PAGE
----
When fans describe comedian Brad Garrett as a “big talent,” they’re expressing more than just a cliched, show-biz assessment. That’s because Garrett stands 6-foot-9, or as he puts it, “I’m a little bit taller than your average medical building.”

It’s not surprising that the towering comic, who opens a three-night stand at the Laff Stop in Newport Beach tonight, includes a chunk of height-oriented material in his routine. But Garrett doesn’t build his act around that topic.

“I really don’t. I do think it’s something unique, especially in comedy. So I think it would be strange to go onstage and not talk about it,” Garrett said recently while lunching in a West Hollywood restaurant.

“I talk about it for 10, maybe 15, minutes of my act. And that’s usually more about the inconveniences of being tall, as opposed to just tall jokes.”

Garrett, 25, has worked most of the key comedy clubs across the country. He’s also performed in showrooms and medium-sized concert halls, opening for such acts as Crystal Gayle, Randy Newman and the Beach Boys, and has appeared three times on the “Tonight Show.” Forthcoming bookings include shows in Atlantic City and a Las Vegas appearance at the Desert Inn in Las Vegas.


These accomplishments are largely the result of a step-by-step career strategy mapped out by Garrett’s manager, Judy Thomas. When Garrett first hooked up with Thomas almost six years ago, he was working as a waiter. At that time, he had five minutes of material and minimal performing experience.

Thinking back to those humble beginnings, Garrett said, “Judy has been great at guiding me, keeping me out of the wrong place at the wrong time, and in the right place at the right time. A lot of it was knowing when to do what.”

According to Thomas, the first order of business in building Garrett’s career was “what’s called playing the living room.”

“Brad would stay in the living room (of my home) for a few hours a day and perform for whoever would walk in: exterminators, my other clients, the dog,” Thomas said.

Later, having developed more material--and confidence--Garrett left the “living room” for occasional spots at clubs like the Ice House in Pasadena. But unlike many young comics, he didn’t scramble for performance time at the Comedy Store or the Improvisation, Hollywood’s most prestigious comedy venues.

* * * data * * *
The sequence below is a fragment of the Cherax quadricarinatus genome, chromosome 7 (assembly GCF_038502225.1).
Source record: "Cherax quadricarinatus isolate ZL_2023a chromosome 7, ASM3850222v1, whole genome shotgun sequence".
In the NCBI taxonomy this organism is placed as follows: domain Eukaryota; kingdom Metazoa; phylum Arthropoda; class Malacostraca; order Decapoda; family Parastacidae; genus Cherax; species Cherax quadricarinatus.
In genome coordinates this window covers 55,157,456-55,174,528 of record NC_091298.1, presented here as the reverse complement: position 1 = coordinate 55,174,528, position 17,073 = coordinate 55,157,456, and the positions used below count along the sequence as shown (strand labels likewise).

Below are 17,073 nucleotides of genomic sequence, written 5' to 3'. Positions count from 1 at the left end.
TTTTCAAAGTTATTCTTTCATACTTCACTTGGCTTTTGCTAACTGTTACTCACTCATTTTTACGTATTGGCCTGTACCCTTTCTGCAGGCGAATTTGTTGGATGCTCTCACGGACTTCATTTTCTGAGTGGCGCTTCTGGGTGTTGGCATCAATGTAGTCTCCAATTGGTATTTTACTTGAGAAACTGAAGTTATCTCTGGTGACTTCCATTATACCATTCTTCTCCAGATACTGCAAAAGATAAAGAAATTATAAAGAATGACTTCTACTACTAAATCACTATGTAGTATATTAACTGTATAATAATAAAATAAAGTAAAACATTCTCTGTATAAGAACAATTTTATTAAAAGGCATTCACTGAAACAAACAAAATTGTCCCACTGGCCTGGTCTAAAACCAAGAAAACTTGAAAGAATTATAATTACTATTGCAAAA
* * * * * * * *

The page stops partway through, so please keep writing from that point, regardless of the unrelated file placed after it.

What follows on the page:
Thomas felt that such ventures might prove counterproductive. “On any given night, a producer or somebody could walk in, you could be trying out some new stuff, maybe not be that good--and be written off in five seconds,” Thomas said.

So Thomas sent Garrett to New York, where the curly-haired comic worked on his material--and presentation--at such comedy clubs as Catch a Rising Star and Dangerfield’s. He later made his television debut on the “Norm Crosby Shop.” Thomas’ strategy seemed to be paying off: When Garrett (who lives in West Hollywood) returned to the Southland comedy circuit, he climbed onstage as a solid stand-up performer. And another television opportunity surfaced, this time on Showtime’s “Laff-A-Thon.”

It was yet another show--something Thomas hadn’t penciled into the game plan--that enabled Garrett to make a dramatic career breakthrough. He auditioned, reportedly along with 2,500 other comics, for the comedy competition of “Star Search,” a glitzy talent contest hosted each Sunday by Ed McMahon.

He not only earned a slot on the program, but when the last joke was told in February, 1984, Garrett had won the competition. He pocketed $100,000 in prize money, performed with other “Star Search” winners at Carnegie Hall, and within six weeks had his first booking on Johnny Carson’s show.

Now, Garrett and Thomas agree, the next big challenge is to parlay the exposure and career momentum into a full-time job on television. Garrett, who said he’s considering appearances in some pilots, among other possibilities, is trying to sell “Two on the Ground,” a new show he created and wrote. He described the program as “an off-the-wall, dry takeoff on all those evening magazine shows.”

But Garrett’s ultimate goal is to host a late-night talk show.

The way Thomas sees it: ". . . Brad would eventually like to sit behind a desk somewhere and be the person.”

Added Garrett: “I think good hosts are a dying breed. So that’s what I would really like to do. That would be ideal.”